Megan and Kylie Gall
Empowerment Scholarship Accounts Program
My name is Megan Gall and my daughter, Kylie, is twelve years old and is in the sixth grade. She was diagnosed with autism when she was three years old. We noticed some unexpected things with her development. We talked to the pediatrician and he thought she was just too social, too vocal and too verbal. Autism in girls presents itself differently sometimes than with boys.
I’ve been homeschooling my daughter’s education on and off her entire school career. We’ve been involved with the Arizona school system for the last couple of years. It’s always been a struggle trying to find the right fit for Kylie in the public school system, but alternatively, homeschooling is a real challenge unless you’re independently wealthy, and especially if there are other needs involved like speech therapy, or occupational therapy, things like that.
This is our first year with the ESA. I found out about it when we started doing a co-op with other families who were already involved with ESA, so they were the ones that really told me the ins and outs and what would work best for us. We started with a program that had started the previous year and hopped on the best we could to just get involved with them socially and form friendships.
“We’re doing a lot of really wonderful things like jiu-jitsu, which is something I never imagined Kylie doing but she’s doing really well with it. It’s addressing motor skills and different things that she needs extra help with.”
During that time, we were actually waiting to be eligible for ESA because we were new to the school system. We started with that group and were able to hire a special education teacher to work on grade appropriate material with the kids. We did an online school in the meantime, which was still a public school and still a struggle for us. This year was our first year officially with ESA and we are involved full steam ahead. We’re doing a lot of really wonderful things like jiu-jitsu, which is something I never imagined Kylie doing but she’s doing really well with it. It’s addressing motor skills and different things that she needs extra help with. We’re also doing some really great equine therapy and equine assisted counseling. If you remember what it’s like to be a middle-school aged girl, it’s not the easiest time in life so it’s been huge to us having those resources.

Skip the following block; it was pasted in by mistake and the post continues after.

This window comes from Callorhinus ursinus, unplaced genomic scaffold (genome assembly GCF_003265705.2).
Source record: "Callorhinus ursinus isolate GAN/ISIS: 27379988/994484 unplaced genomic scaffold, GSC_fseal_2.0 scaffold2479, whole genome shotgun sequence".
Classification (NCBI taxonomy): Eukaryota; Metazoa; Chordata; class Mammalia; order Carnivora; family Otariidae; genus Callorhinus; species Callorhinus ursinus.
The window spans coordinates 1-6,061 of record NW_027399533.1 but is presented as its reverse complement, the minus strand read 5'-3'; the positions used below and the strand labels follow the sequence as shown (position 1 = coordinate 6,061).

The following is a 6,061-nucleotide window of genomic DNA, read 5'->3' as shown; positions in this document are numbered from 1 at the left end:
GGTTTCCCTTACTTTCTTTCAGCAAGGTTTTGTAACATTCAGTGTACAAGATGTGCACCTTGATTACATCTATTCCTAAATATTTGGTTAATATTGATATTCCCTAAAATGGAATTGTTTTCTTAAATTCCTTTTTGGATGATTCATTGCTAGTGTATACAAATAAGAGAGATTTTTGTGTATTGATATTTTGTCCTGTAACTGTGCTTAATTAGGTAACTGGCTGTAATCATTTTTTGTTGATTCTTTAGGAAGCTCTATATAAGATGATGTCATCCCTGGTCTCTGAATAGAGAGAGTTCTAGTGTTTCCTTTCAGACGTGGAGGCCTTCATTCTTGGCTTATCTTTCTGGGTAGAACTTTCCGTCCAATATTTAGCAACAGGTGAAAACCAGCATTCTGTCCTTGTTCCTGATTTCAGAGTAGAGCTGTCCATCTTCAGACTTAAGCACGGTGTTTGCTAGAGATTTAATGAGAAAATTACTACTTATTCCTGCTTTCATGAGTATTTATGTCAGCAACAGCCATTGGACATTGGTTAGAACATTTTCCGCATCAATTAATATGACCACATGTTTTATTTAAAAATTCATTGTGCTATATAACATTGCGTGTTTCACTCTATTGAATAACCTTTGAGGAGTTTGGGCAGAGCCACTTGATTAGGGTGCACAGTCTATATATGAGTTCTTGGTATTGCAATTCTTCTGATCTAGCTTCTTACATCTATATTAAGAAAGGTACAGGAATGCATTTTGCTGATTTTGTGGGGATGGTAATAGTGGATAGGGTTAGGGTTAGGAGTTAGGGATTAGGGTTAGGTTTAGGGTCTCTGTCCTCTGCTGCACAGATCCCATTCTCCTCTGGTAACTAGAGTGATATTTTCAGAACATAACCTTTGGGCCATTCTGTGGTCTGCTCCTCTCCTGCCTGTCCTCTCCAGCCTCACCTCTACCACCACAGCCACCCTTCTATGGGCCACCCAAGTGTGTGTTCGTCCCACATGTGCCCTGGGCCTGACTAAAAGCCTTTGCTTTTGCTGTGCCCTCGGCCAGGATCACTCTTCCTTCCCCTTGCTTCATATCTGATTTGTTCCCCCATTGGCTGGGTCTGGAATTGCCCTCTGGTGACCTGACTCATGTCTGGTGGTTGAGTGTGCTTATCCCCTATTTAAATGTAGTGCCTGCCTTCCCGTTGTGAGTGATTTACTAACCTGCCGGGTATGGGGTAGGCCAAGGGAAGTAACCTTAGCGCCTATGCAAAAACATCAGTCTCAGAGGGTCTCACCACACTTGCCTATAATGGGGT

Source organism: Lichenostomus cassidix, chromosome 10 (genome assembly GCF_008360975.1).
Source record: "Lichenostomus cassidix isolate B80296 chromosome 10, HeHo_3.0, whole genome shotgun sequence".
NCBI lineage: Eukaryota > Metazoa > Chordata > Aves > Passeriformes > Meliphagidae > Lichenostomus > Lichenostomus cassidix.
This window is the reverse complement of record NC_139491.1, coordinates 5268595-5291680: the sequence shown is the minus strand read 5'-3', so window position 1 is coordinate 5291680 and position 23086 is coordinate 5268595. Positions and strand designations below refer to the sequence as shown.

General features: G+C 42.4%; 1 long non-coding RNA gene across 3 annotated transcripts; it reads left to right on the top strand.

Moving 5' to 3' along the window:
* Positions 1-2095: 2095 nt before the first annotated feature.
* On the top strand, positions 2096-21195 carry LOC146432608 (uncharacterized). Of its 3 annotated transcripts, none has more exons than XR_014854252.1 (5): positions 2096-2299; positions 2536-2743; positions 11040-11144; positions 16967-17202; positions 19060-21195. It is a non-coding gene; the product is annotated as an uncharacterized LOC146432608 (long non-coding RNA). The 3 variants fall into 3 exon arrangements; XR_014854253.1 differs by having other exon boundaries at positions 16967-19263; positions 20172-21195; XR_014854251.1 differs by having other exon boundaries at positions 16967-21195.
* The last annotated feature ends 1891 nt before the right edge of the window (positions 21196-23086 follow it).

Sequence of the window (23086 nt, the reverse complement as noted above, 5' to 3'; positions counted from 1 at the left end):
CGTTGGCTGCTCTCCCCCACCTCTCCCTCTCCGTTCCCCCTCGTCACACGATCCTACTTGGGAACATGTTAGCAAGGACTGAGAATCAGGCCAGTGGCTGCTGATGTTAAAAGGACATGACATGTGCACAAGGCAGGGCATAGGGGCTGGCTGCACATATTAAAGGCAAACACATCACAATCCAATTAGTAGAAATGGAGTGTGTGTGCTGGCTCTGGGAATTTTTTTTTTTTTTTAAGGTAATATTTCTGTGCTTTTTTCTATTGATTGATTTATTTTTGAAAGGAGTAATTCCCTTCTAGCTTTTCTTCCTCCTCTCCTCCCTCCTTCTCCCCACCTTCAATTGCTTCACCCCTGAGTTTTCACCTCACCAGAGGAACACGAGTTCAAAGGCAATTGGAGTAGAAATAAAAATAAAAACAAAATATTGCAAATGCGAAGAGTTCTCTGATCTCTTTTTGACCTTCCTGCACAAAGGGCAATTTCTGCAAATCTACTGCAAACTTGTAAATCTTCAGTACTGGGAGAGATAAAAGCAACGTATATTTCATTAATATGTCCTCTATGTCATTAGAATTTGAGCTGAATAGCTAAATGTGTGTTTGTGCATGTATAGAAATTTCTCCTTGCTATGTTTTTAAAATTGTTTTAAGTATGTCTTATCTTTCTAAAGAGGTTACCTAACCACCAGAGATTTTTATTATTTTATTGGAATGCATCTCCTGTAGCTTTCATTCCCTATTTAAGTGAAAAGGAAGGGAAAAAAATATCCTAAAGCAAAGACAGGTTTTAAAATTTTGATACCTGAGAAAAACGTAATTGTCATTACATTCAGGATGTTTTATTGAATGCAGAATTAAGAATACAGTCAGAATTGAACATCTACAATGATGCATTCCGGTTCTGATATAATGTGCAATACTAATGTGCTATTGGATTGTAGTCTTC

School Choice is really why I’m in Arizona. It’s the most important thing in my life right now. We are a one income family; my husband is bringing the paycheck home and my job is to take care of Kylie and make sure she is getting the most appropriate education and help. This is why we’re here in Arizona. No other state, as far as I know, has this program for her and it’s so important for us because it’s been such a challenge to find the right fit for her in a public school system. A lot of times she would get frustrated having to go from the general classroom to more of a special education setting that really didn’t fit her needs, it didn’t fit her developmentally or her abilities.
“School Choice is really why I’m in Arizona. It’s the most important thing in my life right now.”
Now that we have the choice, we were able to tailor her education to the small groups. She’s in a co-op with six other high-functioning autistic kids. A lot of them are twice exceptional, so they have a dual diagnosis or they’re considered gifted as well. To be able to tailor these small groups to what they need is just huge. It allows her to be around peers that are so similar to her, that have similar struggles. Everybody is very understanding and compassionate if somebody is having a hard day. That’s been huge. As a parent, it’s hard to drop your child off somewhere for eight hours knowing that they’re not in a situation that is right for them. Sensory sensitivities in a classroom of 25 plus other children is literally painful for my child. She uses the word painful. When she tells me that certain stimuli or noises are painful, it breaks my heart. Even in situations that were good and she had really nice, wonderful loving educators who did their best with her in a public school system, it just wasn’t ever the right fit. I think everybody wants so badly for these kids to flourish and do well in the public school system and the educators want it just as bad. Unfortunately, it’s not a one fit for everybody situation.